Grafting stitches head to head
Knitting yarn has very limited outlook on life. There are certain high points in its existence: the first of which is to bewitch a passing knitter with its qualities of colour, luster and feel. It will cleverly seduce you, persuading you that life apart from this particular skein of yarn would be an unbearably bleak existence. So you make the acquisition and take the treasured skein home. This is, indeed, a great day.
Take ME home….
Once home, the skein settles in, possibly with a few soft companions. Life is good.
Now the waiting game begins: restiveness amongst the yarn buddies begins to occur. Whose turn will it be next? A certain amount of surreptitious fiber shuffling may occur under the cover of darkness to facilitate optimal positioning to the top of the stash pile. Ah, patience is required.
The great day dawns, the skein of yarn is lifted from the pack and taken to the swift for winding into a center-pull ball. Hallelujah!!! All’s well with the world. Or, less fortunately, the skein is wound into a cannonball style presentation. The yarn feels a painfully stressed by this turn of events, but consoles itself that it will be knit soon.
Knitting proceeds, and the yarn perceives itself more on an individual stitch by stitch basis rather than collectively as a skein. The mid-row stitches are ecstatic! The end of row stitches rather less so, but it’s better than being stuck in a cupboard. As the project progresses, the remaining yarn begins to worry: is it not going to be required? Will it end up with a life sentence in a drawer, with slim parole options? Or, horror of horrors, will it be the bit that is used for sewing up?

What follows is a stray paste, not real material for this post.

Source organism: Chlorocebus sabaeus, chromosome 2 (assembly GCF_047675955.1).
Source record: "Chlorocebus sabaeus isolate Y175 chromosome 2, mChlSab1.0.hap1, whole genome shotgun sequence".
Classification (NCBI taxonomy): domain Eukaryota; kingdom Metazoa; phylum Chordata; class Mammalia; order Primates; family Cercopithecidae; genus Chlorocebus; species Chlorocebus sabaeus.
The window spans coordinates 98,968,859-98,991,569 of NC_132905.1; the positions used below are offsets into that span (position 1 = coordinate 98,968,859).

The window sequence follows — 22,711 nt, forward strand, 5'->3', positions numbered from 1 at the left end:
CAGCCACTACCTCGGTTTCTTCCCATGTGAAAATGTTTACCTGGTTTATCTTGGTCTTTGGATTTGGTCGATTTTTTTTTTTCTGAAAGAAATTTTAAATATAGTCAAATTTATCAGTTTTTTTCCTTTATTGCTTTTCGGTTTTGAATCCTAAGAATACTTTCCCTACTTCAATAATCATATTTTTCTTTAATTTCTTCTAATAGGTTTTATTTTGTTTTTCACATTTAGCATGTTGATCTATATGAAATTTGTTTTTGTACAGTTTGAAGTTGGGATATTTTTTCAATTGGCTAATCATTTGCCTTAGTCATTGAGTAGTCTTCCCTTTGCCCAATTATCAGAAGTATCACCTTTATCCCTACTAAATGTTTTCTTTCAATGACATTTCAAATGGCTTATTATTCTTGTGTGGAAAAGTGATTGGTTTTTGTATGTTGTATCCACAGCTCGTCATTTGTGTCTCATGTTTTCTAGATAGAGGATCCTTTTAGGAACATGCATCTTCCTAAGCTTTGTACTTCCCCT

No wonder it is anxious! Sewing with yarn spun for knitting can be painful for both the sewer and the yarn. Most knitting yarn is woolen spun (as opposed to worsted spun), which, for the sake of brevity, means it is much less suited to being dragged in and out of a hole. It has more little fiber ends near the surface of the yarn and so can become draggly and weaken quite quickly. Then there is the knitter’s tendency to use huge, long lengths of yarn to sew with (in order to avoid a couple of additional yarn tails). Sadly, the longer the yarn, the more times it has to be hauled through the fabric before it is used and the more the plies tend to untwist. From the knitter’s perspective, too, it takes just as long to haul through yards of yarn, to periodically re-twist the decomposing yarn, and every so often undo a tangle or knot in the sewing yarn as it takes to use two shorter (happier) lengths of yarn.
- Tips for sewing-up with yarn: Use only modest lengths of yarn: up to 24 inches, or thereabouts. (As an experiment, next time cut your usual length of yarn and measure it!)
- Leave yarn tails unfastened and dangling outside the work until you are happy with your seam. This way, if you don’t like a section, it may be pulled out easily.
- If the yarn becomes un-plied as you sew, twist the needle periodically to retwist the plies.
- Use the working yarn for grafting and visible seams, but consider using a finer, similarly coloured yarn for mattress stitch seams. I’d suggest using a similar fiber type as the original yarn. If you have any supplies of crewel wool (it’s worsted yarn spun in a million shades), they can be useful for sewing up wool garments.
- Remember that the pinnacle of life experience for a piece of yarn is for a little loop to be gently drawn up through another welcoming loop of yarn. So knit on, my friends!For more advice on finishing (and rescues), from before you cast on to the last tail to be darned, read my book Cool Knitters Finish in Style. It’s still available in paper and also in digital format.
Cool Knitters Finish in Style cover